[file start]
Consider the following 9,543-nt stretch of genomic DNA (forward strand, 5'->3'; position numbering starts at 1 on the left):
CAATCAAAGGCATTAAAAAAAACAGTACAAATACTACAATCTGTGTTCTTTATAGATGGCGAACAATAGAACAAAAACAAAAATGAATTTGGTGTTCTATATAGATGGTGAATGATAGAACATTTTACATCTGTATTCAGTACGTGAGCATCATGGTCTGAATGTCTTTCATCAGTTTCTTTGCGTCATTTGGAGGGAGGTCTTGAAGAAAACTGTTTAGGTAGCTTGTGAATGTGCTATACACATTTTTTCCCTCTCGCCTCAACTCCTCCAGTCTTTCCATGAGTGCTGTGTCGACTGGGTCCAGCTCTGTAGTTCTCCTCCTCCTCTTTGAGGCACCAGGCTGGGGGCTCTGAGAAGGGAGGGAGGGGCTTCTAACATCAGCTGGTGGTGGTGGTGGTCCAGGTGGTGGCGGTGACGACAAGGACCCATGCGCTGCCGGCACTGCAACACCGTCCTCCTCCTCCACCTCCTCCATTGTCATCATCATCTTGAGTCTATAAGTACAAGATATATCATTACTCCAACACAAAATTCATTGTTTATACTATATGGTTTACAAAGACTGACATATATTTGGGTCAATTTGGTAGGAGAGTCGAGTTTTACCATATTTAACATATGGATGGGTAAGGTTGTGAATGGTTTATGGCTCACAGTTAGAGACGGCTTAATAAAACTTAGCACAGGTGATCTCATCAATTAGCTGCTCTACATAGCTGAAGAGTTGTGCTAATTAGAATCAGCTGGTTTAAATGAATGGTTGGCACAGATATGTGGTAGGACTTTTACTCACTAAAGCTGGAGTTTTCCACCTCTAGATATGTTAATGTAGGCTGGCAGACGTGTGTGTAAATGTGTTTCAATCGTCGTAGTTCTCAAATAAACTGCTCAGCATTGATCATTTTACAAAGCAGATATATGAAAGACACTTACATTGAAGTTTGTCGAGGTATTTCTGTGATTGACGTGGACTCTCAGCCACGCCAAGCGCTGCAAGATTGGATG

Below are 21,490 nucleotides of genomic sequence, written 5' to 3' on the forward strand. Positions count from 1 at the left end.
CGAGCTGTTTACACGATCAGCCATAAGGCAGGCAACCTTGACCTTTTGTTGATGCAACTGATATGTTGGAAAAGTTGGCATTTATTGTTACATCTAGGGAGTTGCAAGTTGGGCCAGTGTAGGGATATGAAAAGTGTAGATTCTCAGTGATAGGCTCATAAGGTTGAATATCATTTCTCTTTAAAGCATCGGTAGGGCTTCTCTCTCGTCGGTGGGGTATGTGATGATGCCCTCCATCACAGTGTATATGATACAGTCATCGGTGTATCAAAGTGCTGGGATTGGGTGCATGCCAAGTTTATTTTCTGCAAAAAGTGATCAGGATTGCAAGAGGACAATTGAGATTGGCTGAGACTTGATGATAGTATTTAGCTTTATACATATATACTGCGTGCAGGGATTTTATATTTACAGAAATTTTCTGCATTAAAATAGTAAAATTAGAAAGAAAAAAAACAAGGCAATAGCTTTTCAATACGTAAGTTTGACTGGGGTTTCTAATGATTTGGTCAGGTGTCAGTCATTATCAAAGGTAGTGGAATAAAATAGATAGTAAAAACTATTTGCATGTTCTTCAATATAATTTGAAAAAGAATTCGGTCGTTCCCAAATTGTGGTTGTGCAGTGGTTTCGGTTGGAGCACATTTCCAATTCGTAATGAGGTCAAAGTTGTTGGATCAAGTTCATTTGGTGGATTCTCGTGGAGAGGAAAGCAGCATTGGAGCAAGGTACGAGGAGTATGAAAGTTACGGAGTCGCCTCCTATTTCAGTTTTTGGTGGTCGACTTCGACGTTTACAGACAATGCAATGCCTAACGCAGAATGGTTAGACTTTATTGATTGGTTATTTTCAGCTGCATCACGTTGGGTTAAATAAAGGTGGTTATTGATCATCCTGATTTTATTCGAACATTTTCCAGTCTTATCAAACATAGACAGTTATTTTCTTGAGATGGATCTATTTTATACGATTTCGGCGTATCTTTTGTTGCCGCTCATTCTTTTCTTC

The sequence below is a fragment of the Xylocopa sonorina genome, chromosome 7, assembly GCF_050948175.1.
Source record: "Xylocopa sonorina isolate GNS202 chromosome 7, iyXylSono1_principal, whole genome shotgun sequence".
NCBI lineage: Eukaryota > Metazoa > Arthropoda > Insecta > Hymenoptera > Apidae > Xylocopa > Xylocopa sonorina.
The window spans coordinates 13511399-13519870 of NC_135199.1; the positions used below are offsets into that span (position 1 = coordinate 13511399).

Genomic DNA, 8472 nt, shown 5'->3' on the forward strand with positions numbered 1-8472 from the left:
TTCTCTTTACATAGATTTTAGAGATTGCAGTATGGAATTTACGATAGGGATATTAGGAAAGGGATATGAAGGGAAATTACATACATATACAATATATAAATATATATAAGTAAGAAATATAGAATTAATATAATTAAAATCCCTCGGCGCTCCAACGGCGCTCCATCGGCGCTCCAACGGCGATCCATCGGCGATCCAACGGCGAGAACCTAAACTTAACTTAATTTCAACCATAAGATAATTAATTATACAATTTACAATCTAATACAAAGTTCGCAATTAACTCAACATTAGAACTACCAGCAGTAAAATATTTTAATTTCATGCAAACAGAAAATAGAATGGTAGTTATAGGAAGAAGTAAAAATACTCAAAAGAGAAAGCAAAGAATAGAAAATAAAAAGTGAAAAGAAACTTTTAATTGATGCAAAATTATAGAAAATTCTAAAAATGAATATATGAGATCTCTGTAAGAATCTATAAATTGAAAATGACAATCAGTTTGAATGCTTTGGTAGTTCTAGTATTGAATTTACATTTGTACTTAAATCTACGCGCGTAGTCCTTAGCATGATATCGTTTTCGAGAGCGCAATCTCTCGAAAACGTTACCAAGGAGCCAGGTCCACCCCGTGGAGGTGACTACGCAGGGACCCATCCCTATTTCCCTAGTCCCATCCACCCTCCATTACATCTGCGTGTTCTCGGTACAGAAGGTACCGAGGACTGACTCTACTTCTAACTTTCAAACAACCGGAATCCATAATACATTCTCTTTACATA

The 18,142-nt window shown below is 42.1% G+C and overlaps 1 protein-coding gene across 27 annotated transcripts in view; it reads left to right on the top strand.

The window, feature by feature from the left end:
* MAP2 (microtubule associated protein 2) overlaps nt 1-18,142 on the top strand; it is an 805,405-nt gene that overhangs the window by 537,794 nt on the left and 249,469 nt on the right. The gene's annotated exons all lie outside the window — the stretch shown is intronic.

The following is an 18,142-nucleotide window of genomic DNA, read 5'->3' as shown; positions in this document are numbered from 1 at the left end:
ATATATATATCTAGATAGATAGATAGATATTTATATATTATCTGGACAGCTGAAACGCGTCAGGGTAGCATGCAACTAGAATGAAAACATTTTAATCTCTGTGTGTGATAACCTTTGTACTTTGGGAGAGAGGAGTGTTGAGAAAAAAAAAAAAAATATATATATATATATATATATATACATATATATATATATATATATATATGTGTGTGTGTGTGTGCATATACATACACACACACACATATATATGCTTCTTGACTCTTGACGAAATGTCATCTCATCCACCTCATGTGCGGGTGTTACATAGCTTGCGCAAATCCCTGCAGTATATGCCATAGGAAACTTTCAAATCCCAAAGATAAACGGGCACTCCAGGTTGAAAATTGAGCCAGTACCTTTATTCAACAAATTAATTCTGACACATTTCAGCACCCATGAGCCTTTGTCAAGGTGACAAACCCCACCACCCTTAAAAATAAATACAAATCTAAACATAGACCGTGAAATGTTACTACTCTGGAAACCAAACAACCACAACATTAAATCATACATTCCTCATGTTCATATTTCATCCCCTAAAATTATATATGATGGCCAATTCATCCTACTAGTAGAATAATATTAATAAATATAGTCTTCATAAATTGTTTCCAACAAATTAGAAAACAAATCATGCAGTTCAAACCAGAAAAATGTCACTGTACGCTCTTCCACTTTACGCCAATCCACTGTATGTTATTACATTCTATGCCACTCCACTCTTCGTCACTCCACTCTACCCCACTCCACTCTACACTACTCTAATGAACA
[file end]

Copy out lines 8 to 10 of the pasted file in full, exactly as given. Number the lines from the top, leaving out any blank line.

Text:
The window spans coordinates 13511399-13519870 of NC_135199.1; the positions used below are offsets into that span (position 1 = coordinate 13511399).

Genomic DNA, 8472 nt, shown 5'->3' on the forward strand with positions numbered 1-8472 from the left:
TTCTCTTTACATAGATTTTAGAGATTGCAGTATGGAATTTACGATAGGGATATTAGGAAAGGGATATGAAGGGAAATTACATACATATACAATATATAAATATATATAAGTAAGAAATATAGAATTAATATAATTAAAATCCCTCGGCGCTCCAACGGCGCTCCATCGGCGCTCCAACGGCGATCCATCGGCGATCCAACGGCGAGAACCTAAACTTAACTTAATTTCAACCATAAGATAATTAATTATACAATTTACAATCTAATACAAAGTTCGCAATTAACTCAACATTAGAACTACCAGCAGTAAAATATTTTAATTTCATGCAAACAGAAAATAGAATGGTAGTTATAGGAAGAAGTAAAAATACTCAAAAGAGAAAGCAAAGAATAGAAAATAAAAAGTGAAAAGAAACTTTTAATTGATGCAAAATTATAGAAAATTCTAAAAATGAATATATGAGATCTCTGTAAGAATCTATAAATTGAAAATGACAATCAGTTTGAATGCTTTGGTAGTTCTAGTATTGAATTTACATTTGTACTTAAATCTACGCGCGTAGTCCTTAGCATGATATCGTTTTCGAGAGCGCAATCTCTCGAAAACGTTACCAAGGAGCCAGGTCCACCCCGTGGAGGTGACTACGCAGGGACCCATCCCTATTTCCCTAGTCCCATCCACCCTCCATTACATCTGCGTGTTCTCGGTACAGAAGGTACCGAGGACTGACTCTACTTCTAACTTTCAAACAACCGGAATCCATAATACATTCTCTTTACATA